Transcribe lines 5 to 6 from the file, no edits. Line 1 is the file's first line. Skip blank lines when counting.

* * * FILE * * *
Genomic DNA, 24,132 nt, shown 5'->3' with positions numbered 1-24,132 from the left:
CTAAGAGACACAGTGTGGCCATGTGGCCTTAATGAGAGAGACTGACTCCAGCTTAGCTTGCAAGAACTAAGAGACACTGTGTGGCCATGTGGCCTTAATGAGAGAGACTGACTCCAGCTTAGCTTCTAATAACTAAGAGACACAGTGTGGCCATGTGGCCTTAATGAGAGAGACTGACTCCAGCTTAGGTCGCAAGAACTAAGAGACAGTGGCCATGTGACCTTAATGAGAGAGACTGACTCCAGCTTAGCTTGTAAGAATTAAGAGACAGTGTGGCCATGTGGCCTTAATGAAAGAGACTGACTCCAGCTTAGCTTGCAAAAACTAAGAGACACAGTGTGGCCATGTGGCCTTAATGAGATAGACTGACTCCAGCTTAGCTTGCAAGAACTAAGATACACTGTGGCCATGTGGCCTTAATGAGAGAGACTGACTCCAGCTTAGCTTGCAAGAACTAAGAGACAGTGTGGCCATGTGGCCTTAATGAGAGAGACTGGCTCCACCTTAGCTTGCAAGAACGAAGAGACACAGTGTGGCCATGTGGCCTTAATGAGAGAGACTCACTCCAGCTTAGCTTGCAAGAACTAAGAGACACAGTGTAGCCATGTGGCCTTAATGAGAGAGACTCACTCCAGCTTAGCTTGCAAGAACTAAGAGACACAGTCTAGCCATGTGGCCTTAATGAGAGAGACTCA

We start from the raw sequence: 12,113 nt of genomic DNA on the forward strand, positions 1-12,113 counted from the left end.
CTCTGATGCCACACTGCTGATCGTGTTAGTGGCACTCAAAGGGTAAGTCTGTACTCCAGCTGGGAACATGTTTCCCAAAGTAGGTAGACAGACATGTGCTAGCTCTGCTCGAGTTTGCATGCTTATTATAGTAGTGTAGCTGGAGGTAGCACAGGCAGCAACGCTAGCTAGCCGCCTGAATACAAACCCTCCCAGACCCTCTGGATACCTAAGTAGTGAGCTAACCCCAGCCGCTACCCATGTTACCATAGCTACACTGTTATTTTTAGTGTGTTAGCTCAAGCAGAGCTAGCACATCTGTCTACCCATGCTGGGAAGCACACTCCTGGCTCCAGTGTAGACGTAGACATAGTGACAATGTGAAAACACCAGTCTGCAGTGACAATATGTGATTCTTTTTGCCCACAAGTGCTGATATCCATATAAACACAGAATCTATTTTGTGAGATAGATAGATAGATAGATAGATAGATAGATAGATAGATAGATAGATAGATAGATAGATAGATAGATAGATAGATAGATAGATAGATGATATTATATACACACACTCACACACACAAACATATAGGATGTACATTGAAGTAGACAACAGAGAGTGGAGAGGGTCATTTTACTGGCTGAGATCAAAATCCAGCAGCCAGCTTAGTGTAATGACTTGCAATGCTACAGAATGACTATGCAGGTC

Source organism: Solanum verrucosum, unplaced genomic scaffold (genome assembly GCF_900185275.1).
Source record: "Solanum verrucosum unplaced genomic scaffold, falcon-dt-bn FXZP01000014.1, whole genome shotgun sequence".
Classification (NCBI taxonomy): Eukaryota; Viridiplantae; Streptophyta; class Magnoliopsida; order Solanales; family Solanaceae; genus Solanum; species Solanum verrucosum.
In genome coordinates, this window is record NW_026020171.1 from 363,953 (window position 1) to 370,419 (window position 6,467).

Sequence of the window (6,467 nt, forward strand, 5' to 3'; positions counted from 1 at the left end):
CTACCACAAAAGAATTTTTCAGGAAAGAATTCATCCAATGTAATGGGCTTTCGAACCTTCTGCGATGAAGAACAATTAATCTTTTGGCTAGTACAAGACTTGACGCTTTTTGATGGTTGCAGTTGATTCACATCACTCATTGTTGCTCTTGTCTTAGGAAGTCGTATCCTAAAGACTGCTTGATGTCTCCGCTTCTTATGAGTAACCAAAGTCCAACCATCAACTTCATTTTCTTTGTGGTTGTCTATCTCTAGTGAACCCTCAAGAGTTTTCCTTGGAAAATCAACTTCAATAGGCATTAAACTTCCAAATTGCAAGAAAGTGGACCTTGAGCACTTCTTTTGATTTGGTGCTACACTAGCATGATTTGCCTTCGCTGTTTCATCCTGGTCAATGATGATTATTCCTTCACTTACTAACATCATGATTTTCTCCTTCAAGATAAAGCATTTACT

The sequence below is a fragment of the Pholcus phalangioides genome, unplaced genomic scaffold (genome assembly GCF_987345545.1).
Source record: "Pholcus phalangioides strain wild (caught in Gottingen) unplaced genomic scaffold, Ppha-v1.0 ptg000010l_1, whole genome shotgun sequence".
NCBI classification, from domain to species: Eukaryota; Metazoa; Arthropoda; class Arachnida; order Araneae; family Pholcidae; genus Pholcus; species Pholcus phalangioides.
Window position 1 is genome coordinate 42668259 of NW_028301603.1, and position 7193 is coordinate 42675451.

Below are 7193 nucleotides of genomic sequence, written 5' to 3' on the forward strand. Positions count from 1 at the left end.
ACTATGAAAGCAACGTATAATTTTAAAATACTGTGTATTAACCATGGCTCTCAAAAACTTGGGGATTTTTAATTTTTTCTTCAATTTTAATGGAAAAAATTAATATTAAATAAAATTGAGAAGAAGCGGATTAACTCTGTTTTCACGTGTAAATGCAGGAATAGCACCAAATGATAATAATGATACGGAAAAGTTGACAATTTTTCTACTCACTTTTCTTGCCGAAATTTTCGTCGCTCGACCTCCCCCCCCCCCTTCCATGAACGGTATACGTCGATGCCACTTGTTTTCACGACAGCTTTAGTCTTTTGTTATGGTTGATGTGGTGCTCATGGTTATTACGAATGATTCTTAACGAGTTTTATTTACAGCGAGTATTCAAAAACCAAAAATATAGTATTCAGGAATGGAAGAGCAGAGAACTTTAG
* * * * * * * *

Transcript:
Source organism: Solanum verrucosum, unplaced genomic scaffold (genome assembly GCF_900185275.1).
Source record: "Solanum verrucosum unplaced genomic scaffold, falcon-dt-bn FXZP01000014.1, whole genome shotgun sequence".